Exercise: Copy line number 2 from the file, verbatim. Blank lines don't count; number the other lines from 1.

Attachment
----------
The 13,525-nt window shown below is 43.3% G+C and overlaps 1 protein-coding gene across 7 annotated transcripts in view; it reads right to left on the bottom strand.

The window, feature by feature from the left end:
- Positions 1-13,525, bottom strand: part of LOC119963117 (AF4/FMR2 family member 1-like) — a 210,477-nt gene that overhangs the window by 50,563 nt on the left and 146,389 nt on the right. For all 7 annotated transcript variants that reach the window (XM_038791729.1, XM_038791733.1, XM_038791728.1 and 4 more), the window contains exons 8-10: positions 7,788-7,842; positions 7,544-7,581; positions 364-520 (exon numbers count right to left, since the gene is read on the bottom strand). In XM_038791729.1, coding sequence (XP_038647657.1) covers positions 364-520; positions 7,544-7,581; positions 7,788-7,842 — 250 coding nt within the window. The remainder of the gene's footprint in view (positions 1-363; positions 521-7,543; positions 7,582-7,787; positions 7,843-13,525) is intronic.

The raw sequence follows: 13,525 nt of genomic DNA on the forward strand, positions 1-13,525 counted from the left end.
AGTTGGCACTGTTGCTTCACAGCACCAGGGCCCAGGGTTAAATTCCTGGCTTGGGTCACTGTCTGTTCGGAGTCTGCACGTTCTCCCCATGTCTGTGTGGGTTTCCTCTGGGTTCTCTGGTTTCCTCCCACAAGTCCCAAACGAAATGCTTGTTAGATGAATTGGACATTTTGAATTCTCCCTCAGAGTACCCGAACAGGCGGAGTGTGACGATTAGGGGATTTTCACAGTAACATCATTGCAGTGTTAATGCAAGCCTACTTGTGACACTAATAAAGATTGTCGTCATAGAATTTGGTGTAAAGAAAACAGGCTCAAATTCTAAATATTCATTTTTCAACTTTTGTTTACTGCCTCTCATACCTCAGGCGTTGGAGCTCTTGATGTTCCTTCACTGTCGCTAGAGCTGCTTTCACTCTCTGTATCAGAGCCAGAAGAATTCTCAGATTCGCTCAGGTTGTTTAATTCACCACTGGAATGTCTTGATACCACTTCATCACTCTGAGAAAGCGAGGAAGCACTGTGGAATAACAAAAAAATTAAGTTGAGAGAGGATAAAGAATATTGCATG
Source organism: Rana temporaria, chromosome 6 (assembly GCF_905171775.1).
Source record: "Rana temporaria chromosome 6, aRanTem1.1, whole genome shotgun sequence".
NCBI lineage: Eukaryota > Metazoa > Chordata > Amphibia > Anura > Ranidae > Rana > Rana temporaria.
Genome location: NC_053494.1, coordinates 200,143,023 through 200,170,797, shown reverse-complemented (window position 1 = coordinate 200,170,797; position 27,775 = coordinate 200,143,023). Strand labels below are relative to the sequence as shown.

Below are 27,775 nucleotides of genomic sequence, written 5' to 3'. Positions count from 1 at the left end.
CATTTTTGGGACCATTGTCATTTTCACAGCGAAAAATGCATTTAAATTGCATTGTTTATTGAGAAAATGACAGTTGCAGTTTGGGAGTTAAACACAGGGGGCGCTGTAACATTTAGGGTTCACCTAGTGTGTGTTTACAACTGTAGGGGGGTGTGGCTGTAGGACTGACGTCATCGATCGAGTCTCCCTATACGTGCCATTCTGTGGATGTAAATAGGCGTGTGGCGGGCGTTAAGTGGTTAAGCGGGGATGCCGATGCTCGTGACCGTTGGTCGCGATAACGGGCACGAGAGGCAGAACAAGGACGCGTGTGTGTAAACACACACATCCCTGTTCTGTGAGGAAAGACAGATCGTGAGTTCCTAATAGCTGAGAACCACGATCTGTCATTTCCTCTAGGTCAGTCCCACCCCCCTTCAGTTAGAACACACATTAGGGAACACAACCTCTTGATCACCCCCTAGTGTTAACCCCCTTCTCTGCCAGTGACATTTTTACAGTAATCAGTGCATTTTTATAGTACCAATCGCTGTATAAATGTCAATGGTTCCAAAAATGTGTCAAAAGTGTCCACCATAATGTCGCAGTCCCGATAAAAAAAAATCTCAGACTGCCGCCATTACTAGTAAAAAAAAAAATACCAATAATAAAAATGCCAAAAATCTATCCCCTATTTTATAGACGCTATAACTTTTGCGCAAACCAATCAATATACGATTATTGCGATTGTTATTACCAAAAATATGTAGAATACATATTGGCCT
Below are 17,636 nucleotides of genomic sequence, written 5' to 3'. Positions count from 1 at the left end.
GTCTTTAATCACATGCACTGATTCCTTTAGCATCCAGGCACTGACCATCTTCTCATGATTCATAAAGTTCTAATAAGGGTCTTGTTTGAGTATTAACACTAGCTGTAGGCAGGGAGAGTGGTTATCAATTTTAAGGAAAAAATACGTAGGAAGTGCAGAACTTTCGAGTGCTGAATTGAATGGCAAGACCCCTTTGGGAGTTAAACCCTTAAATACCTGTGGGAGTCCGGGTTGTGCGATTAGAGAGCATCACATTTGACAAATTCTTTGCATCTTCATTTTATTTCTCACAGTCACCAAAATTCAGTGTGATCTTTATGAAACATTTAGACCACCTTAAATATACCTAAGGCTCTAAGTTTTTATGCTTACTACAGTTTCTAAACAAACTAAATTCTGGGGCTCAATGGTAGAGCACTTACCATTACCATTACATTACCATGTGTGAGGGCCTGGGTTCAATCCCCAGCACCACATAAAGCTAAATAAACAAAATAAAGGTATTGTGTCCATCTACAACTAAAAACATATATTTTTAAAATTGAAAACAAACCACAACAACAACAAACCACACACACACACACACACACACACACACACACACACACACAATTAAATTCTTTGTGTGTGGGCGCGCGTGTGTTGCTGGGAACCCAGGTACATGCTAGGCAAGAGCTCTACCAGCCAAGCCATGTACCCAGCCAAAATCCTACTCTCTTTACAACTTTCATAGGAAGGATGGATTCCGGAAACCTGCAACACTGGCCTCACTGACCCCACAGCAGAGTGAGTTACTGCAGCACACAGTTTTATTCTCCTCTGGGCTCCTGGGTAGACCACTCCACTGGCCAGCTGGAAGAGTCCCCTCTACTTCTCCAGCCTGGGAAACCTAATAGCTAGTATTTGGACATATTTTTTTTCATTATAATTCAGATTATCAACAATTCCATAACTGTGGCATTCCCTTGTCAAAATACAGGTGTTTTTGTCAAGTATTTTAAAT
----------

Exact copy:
The window, feature by feature from the left end: